Wednesday, March 17, 2021

Becoming a part of culture.

About 60 years ago there was an agency that many people regarded as the best agency ever. It was called Carl Ally. A later, but still excellent permutation was called Ally & Gargano. It had  some names after that--when I joined the joint in 1990--but by that time, its greatness was long gone.

Ally spawned Ammirati. Scali. Messner. Altschiller. And a few other merged-out-of-existence entities. All of those shops at one time or another were among the places the best people in the industry wanted to work. Because they did the best work. 

Many of the brands you know of today were incubated at those agencies. FedEx. BMW. MCI. Perdue chicken. Volvo. Saab. Dunkin' Donuts. FedEx for instance had a budget of $300,000 at its outset.

At Ally, I was taught something as intrinsic to advertising as the golden rule is to being human. It was their belief in what advertising is meant to do.

"Our work will impart useful consumer information in an executionally brilliant way."

Every day I hear something different about what advertising is supposed to do. Mostly that it's supposed to be part of culture. 

I'm not trying to be contrary but I literally don't know what being part of culture is supposed to mean. Also, what's part of culture to you is likely not part of culture to me. I can almost guarantee that my culture, whatever that means, has no idea of what culture was being cultured during Sunday night's Grammy's. 

If culture is atomized--meaning that every group and sub-group, every person even, can claim their own cultural signposts, then what is the definition of a culture? If it's a shared set of likes, dislikes, preferences, tastes, styles, beliefs and behaviors, fine. But how many people have to be sharing it for it to become a culture?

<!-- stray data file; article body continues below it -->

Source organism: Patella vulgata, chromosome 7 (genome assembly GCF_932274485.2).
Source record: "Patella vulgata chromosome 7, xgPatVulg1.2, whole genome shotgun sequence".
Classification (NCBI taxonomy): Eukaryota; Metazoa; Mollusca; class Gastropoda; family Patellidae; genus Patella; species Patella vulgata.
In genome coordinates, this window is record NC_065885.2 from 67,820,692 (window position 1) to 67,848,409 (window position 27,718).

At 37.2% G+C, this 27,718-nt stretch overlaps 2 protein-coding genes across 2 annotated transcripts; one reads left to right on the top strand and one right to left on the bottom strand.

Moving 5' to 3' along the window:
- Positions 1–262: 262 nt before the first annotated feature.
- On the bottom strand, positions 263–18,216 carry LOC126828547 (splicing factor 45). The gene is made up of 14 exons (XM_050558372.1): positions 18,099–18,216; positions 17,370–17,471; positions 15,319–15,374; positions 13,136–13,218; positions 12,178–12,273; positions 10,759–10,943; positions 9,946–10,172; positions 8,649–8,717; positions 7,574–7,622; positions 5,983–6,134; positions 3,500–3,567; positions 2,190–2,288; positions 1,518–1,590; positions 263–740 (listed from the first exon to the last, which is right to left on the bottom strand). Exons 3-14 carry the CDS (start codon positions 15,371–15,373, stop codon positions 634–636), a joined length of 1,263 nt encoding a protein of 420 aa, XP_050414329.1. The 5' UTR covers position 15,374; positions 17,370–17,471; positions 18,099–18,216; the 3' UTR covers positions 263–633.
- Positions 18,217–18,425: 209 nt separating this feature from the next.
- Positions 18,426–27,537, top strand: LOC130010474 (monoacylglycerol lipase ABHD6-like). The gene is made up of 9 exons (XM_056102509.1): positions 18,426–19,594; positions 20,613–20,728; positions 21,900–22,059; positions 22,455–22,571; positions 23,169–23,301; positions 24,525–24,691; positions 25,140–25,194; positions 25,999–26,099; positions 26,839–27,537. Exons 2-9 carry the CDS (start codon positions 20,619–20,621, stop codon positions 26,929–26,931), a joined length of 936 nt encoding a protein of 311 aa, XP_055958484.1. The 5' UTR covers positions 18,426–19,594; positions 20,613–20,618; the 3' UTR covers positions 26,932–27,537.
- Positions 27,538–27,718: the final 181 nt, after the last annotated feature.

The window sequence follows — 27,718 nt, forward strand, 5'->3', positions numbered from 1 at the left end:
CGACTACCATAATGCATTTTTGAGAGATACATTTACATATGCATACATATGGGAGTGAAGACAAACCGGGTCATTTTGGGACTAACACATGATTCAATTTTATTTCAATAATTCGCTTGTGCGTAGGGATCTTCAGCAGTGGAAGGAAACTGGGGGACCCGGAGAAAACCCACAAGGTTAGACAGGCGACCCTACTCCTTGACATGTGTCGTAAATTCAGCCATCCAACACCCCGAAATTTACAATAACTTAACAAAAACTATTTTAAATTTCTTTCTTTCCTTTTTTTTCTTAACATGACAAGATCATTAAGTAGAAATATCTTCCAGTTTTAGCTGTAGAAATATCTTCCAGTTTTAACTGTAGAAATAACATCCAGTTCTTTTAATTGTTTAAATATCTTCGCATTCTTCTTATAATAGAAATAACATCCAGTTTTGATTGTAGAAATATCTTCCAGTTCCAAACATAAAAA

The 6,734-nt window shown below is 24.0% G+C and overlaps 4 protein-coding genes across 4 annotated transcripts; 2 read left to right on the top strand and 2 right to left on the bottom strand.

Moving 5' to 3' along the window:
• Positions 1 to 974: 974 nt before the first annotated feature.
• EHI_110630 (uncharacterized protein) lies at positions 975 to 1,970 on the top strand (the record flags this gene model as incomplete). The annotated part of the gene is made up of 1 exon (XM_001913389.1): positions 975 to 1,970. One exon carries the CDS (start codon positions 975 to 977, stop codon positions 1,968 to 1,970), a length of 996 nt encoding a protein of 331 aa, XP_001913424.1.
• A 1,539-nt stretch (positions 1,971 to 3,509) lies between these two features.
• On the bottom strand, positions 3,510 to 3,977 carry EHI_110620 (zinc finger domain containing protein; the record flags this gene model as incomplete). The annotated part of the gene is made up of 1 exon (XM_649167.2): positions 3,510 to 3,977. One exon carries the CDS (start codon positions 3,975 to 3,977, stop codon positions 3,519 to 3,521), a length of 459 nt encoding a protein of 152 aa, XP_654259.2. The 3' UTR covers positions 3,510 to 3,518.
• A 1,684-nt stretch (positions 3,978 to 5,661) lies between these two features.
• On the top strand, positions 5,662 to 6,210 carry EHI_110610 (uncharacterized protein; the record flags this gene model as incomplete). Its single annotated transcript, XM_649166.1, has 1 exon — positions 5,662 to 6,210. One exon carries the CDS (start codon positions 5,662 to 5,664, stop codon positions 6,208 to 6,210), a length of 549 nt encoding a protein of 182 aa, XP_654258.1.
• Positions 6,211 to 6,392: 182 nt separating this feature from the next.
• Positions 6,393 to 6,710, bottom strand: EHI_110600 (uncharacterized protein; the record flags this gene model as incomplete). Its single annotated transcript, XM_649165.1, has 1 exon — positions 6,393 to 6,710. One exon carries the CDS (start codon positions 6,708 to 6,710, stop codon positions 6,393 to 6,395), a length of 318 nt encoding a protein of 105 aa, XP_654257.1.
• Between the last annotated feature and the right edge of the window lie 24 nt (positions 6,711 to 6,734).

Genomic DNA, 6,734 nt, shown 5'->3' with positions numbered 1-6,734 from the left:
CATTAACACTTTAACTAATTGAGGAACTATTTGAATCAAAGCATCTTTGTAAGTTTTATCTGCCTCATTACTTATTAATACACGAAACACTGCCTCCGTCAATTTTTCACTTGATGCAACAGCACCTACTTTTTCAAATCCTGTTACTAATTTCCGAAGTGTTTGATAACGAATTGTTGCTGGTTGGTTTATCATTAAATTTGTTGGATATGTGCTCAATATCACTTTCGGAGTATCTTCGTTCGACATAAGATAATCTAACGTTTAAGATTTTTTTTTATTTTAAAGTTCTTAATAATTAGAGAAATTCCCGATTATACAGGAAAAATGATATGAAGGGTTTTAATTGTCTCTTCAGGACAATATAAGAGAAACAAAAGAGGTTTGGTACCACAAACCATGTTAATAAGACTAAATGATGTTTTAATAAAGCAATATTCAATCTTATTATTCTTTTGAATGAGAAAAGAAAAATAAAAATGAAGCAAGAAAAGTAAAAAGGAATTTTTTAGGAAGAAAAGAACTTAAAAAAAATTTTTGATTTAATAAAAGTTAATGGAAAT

And given this, what does it mean that we strive to make advertising that's a part of culture? Again, I'm not trying to be captious or obstreperous, I literally don't understand. When do you know when a brand is part of culture? Nike, I see. People display their logo as a badge. But very few other brands ever rise to that level. Or if they do, my culture just hasn't noticed.

Which in large measure is why I don't understand the latest Burger King (a culturally imperious moniker if there ever was one. Shouldn't their name be changed to the more egalitarian Burger Proliteriat?) 

Why does any brand think it falls to the brand to mend a broken world? I think Burger King's job is to make better hamburgers, pay its employees better and maybe clean up more of the massive amounts of trash they generate. Let's start there. When you're perfect at all the things I want from a burger joint, then we can talk about ocean plastic.

I remember a couple years ago when every airline in the world decided that the way to their customer's heart was through a funny, sexy video on how to insert the metal tab into the buckle. Safety videos had always been the stuff of $79 production. Now, overnight, they were being given $2 million dollar budgets.

I never liked those videos for one very simple reason. When I'm seated in a seat more suitable to an about-to-be-slaughtered veal calf than a 6'2" man with more than his share of adipose, I want to think that the airline I'm flying on has done everything they can to make me comfortable--not to make me amused. When your product sucks or your service or your sense of societal responsibility, don't try to buy me off with the filmic equivalent of a happy meal. You've only pissed me off.

Likewise, when I've spent $500 on opera tickets, don't put a ten-point message on the little screen that translates the lyrics for me saying, "Tonight's opera sponsored by Bank of America."

I know who Bank of America is. And how they ass-raped the poor with subprime mortgages and other forms of rapacious credit. I paid $500 for these seats--you, Bank of America, are a theatrical mugger. Taking shit from me that I didn't want to give.

As for Burger King saying a woman's place is in the kitchen, no matter how that thought was intended, misintended, well-meaning or utterly tone-deaf, it's just dumb. And it's none of your business.

My culture says burger joints should focus on making great burgers. Phone companies should focus on building a network that doesn't drop two calls in five. And ad agencies should be 98.989% concerned with making effective and likeable advertising that produces business results.

There's a Talmudic precept that says "whoever saves a life, it is considered as if they have saved an entire world." That's yet another reason I feel like companies should do what they do. Do good for your clients. The rest will follow. Don't try to earn brownie points by showing an uncaring public how goddamned noble they are. Or how important their role is in shaping culture.

Of course, you can disagree with me.

You probably do. My opinions are not very au courant.

So disagree all you want. But these beliefs are my culture.

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